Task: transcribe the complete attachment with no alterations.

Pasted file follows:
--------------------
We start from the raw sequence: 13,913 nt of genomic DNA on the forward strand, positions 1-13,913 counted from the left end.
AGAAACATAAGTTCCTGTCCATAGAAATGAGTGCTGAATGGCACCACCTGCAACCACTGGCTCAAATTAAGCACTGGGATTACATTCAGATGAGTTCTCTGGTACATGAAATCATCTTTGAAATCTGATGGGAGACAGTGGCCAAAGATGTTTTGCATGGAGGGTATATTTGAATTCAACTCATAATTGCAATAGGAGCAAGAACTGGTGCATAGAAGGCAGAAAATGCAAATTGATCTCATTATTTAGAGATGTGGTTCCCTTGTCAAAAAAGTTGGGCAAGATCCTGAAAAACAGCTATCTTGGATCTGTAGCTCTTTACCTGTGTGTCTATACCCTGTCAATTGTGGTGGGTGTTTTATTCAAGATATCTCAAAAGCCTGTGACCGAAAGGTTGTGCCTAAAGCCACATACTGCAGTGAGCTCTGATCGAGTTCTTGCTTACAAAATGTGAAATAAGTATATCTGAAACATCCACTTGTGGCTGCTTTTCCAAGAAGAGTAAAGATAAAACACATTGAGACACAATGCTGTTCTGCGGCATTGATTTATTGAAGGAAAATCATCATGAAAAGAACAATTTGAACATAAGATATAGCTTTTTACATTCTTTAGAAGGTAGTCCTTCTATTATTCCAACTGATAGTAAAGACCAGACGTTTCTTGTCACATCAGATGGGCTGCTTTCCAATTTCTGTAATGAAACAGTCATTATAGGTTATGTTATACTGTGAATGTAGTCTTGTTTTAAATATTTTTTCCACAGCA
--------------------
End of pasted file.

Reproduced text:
We start from the raw sequence: 13,913 nt of genomic DNA on the forward strand, positions 1-13,913 counted from the left end.
AGAAACATAAGTTCCTGTCCATAGAAATGAGTGCTGAATGGCACCACCTGCAACCACTGGCTCAAATTAAGCACTGGGATTACATTCAGATGAGTTCTCTGGTACATGAAATCATCTTTGAAATCTGATGGGAGACAGTGGCCAAAGATGTTTTGCATGGAGGGTATATTTGAATTCAACTCATAATTGCAATAGGAGCAAGAACTGGTGCATAGAAGGCAGAAAATGCAAATTGATCTCATTATTTAGAGATGTGGTTCCCTTGTCAAAAAAGTTGGGCAAGATCCTGAAAAACAGCTATCTTGGATCTGTAGCTCTTTACCTGTGTGTCTATACCCTGTCAATTGTGGTGGGTGTTTTATTCAAGATATCTCAAAAGCCTGTGACCGAAAGGTTGTGCCTAAAGCCACATACTGCAGTGAGCTCTGATCGAGTTCTTGCTTACAAAATGTGAAATAAGTATATCTGAAACATCCACTTGTGGCTGCTTTTCCAAGAAGAGTAAAGATAAAACACATTGAGACACAATGCTGTTCTGCGGCATTGATTTATTGAAGGAAAATCATCATGAAAAGAACAATTTGAACATAAGATATAGCTTTTTACATTCTTTAGAAGGTAGTCCTTCTATTATTCCAACTGATAGTAAAGACCAGACGTTTCTTGTCACATCAGATGGGCTGCTTTCCAATTTCTGTAATGAAACAGTCATTATAGGTTATGTTATACTGTGAATGTAGTCTTGTTTTAAATATTTTTTCCACAGCA